Those pesky report cards

It started with a tweet from Commissioner Frazier ( about the GOP Legislative Breakfast last month:

Del Stocksdale explained that Nations Report Card rate MD education at C+ based on testing instead of being #1 on how much money we spend

I, of course, was a bit skeptical.

The Nations Report Card ( is the results of the National Assessment of Educational Progress (NAEP).  It is NOT really a report card. It’s data. It is this data that various groups and organizations use to make their independent rankings.

Education Week used this data and other criteria to rank Maryland schools first in the nation in their Quality Counts report cards (  The criteria used is explained on their website.  Factors include Chance for Success, K-12 Achievement, Standards, Assessments, & Accountability, The Teaching Profession, School Finances and Transitions & Alignments.

So, I wrote Delegate Stocksdale’s office to see just where this C+ grade was coming from.  The link she provided was  It gives Maryland a C-.

So, not only did Commissioner Frazier get the source wrong, she got the grade wrong.  I guess that’s an F for her.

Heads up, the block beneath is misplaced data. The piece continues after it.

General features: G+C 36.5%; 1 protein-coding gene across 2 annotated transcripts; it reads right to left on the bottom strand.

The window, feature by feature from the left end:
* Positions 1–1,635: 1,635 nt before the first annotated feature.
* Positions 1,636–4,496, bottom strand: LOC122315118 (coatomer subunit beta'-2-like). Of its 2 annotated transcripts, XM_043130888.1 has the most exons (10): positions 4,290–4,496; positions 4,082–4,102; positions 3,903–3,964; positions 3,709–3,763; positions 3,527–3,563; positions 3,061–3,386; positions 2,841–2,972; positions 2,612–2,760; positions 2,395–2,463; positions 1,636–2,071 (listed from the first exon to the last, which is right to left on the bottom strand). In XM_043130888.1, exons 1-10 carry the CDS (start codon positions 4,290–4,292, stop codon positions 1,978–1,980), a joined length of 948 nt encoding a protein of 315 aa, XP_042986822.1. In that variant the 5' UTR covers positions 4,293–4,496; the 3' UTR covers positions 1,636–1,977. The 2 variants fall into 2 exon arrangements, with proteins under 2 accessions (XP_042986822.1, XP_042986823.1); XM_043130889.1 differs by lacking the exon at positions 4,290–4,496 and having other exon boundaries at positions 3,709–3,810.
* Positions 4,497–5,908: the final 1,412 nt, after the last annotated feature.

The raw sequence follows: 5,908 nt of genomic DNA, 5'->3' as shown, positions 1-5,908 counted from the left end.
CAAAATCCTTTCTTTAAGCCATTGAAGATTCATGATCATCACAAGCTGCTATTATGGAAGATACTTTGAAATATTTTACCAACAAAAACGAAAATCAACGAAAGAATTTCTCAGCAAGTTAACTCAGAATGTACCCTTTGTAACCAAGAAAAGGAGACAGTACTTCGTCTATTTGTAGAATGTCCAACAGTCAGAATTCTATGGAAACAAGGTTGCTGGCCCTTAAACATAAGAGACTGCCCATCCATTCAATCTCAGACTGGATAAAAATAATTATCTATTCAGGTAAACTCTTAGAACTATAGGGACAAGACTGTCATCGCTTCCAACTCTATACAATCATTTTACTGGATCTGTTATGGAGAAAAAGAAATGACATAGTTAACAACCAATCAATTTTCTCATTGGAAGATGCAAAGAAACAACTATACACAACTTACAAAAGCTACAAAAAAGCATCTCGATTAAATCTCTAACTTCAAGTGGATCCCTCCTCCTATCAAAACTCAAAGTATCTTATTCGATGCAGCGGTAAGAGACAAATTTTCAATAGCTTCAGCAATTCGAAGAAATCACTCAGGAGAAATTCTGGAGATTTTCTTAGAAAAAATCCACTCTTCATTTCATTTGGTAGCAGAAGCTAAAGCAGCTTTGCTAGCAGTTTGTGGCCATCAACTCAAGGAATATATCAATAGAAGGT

Anyway, this report contains some interesting data.  It ranks student performance at 20th in the nation.  Why so low?  The fine print clarifies that the performance ranking is based only on low-income students, not all students. Yes, we certainly need to work to raise the performance of our low-income students, but Maryland’s overall performance is much higher.

The rest of the C- grade is based on State Academic Standards, Charter Schools, Private School Choice programs, Teacher Qualities and Policies, and Online Learning.  Each organization making rankings is free to choose whatever criteria it wants, and we need to make the effort to know what the organization is about.  In other words, what’s their agenda?

Well, the American Legislative Exchange Council (ALEC) creates model legislation focusing on “Limited Government, Free Markets and Federalism” –  It is not an organization focused on education, but on conservative policy-making at the state level.

I also think naming its report the “National Education Report Card” causes it to be easily confused with the Nations Report Card.  Even Commissioner Frazier did it!

Category: boc

One thought on “Those pesky report cards

  1. Isabel DeFeo

    Nice job with this. I hate when organizations come up with names so close to a well known one. I am sure they do that on purpose. It’s deceitful without outright lying. To do things right, we really need to do due diligence on everything.


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